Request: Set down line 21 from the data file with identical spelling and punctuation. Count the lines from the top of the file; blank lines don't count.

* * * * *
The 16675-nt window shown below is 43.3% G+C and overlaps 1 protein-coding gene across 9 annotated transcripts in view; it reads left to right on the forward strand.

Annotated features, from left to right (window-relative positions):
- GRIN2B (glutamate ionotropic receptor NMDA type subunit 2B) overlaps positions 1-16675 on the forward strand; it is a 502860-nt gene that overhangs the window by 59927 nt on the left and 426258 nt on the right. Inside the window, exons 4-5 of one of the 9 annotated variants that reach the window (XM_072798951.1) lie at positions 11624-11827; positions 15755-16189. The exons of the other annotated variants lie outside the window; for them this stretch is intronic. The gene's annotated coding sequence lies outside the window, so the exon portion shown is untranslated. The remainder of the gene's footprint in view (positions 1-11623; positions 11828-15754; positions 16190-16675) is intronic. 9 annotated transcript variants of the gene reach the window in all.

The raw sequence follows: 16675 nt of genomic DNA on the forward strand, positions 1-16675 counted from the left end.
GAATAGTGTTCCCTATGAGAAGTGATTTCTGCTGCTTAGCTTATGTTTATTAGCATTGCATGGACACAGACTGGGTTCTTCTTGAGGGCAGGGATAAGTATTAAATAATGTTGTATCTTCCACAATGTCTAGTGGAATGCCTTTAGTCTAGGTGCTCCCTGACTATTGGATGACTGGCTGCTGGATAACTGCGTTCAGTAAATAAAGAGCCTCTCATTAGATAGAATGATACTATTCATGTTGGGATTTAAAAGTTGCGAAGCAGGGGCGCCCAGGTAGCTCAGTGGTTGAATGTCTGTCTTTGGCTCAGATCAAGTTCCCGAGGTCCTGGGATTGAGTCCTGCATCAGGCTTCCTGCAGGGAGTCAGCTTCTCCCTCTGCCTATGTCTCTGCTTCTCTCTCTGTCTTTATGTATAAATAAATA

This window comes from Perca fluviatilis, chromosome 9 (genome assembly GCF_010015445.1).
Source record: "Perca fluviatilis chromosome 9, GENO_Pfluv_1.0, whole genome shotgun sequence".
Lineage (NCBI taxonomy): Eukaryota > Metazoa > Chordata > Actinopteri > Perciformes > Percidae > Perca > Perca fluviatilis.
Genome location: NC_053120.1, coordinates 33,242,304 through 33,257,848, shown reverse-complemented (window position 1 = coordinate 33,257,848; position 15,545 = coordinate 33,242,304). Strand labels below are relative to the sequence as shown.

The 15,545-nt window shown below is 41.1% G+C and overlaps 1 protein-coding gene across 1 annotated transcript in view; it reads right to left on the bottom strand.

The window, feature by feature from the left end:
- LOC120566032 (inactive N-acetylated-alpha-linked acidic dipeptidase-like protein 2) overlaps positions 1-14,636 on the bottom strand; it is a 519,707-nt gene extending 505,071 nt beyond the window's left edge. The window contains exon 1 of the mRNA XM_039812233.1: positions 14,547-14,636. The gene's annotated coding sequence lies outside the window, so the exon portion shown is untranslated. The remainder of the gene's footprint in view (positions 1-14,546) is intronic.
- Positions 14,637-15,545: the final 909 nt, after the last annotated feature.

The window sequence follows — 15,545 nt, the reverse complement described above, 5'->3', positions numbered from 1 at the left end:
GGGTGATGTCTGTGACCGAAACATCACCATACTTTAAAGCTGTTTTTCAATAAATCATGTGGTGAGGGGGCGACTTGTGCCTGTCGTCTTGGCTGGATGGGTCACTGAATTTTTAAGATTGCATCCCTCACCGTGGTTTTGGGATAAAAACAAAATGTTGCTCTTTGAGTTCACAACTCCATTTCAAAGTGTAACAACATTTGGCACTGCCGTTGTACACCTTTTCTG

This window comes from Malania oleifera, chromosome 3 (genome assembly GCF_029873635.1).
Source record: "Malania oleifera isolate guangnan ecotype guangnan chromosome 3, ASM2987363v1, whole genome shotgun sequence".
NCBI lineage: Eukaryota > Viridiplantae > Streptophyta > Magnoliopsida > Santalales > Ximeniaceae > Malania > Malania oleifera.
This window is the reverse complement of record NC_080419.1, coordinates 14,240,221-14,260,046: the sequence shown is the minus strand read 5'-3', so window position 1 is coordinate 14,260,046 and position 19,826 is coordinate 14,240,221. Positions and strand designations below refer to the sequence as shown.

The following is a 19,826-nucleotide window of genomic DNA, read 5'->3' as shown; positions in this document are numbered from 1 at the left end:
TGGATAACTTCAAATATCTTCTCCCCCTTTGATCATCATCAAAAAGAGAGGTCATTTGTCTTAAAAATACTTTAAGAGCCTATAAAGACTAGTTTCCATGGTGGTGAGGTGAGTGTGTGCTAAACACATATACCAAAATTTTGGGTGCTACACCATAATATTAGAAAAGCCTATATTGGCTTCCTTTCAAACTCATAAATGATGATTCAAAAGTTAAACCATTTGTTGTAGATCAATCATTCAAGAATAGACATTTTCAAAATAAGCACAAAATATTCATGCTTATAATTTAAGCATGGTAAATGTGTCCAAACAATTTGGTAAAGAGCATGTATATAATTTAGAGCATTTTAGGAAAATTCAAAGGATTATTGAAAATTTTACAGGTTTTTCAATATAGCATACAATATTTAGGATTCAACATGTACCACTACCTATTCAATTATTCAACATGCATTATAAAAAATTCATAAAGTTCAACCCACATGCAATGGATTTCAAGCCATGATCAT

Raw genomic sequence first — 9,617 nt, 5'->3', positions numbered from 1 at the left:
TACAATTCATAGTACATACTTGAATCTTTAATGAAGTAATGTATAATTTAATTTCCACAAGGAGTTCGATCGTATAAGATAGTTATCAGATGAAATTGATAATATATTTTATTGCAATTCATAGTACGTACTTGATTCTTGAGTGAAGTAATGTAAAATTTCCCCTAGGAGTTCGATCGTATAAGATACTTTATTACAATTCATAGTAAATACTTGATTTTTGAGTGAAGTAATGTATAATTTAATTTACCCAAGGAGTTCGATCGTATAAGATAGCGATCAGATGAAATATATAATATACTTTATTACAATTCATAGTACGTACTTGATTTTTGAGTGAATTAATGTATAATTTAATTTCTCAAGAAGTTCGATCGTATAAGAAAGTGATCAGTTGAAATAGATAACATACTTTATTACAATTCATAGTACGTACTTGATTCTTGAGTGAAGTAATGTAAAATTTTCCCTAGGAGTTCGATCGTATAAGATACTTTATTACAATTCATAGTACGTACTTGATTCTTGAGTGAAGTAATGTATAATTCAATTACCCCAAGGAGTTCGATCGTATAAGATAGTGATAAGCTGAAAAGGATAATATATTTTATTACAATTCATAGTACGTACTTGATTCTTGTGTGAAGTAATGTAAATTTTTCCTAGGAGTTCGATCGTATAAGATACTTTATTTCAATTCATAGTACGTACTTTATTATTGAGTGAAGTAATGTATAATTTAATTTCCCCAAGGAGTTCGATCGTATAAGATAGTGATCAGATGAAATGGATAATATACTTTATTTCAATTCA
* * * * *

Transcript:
TGGATAACTTCAAATATCTTCTCCCCCTTTGATCATCATCAAAAAGAGAGGTCATTTGTCTTAAAAATACTTTAAGAGCCTATAAAGACTAGTTTCCATGGTGGTGAGGTGAGTGTGTGCTAAACACATATACCAAAATTTTGGGTGCTACACCATAATATTAGAAAAGCCTATATTGGCTTCCTTTCAAACTCATAAATGATGATTCAAAAGTTAAACCATTTGTTGTAGATCAATCATTCAAGAATAGACATTTTCAAAATAAGCACAAAATATTCATGCTTATAATTTAAGCATGGTAAATGTGTCCAAACAATTTGGTAAAGAGCATGTATATAATTTAGAGCATTTTAGGAAAATTCAAAGGATTATTGAAAATTTTACAGGTTTTTCAATATAGCATACAATATTTAGGATTCAACATGTACCACTACCTATTCAATTATTCAACATGCATTATAAAAAATTCATAAAGTTCAACCCACATGCAATGGATTTCAAGCCATGATCAT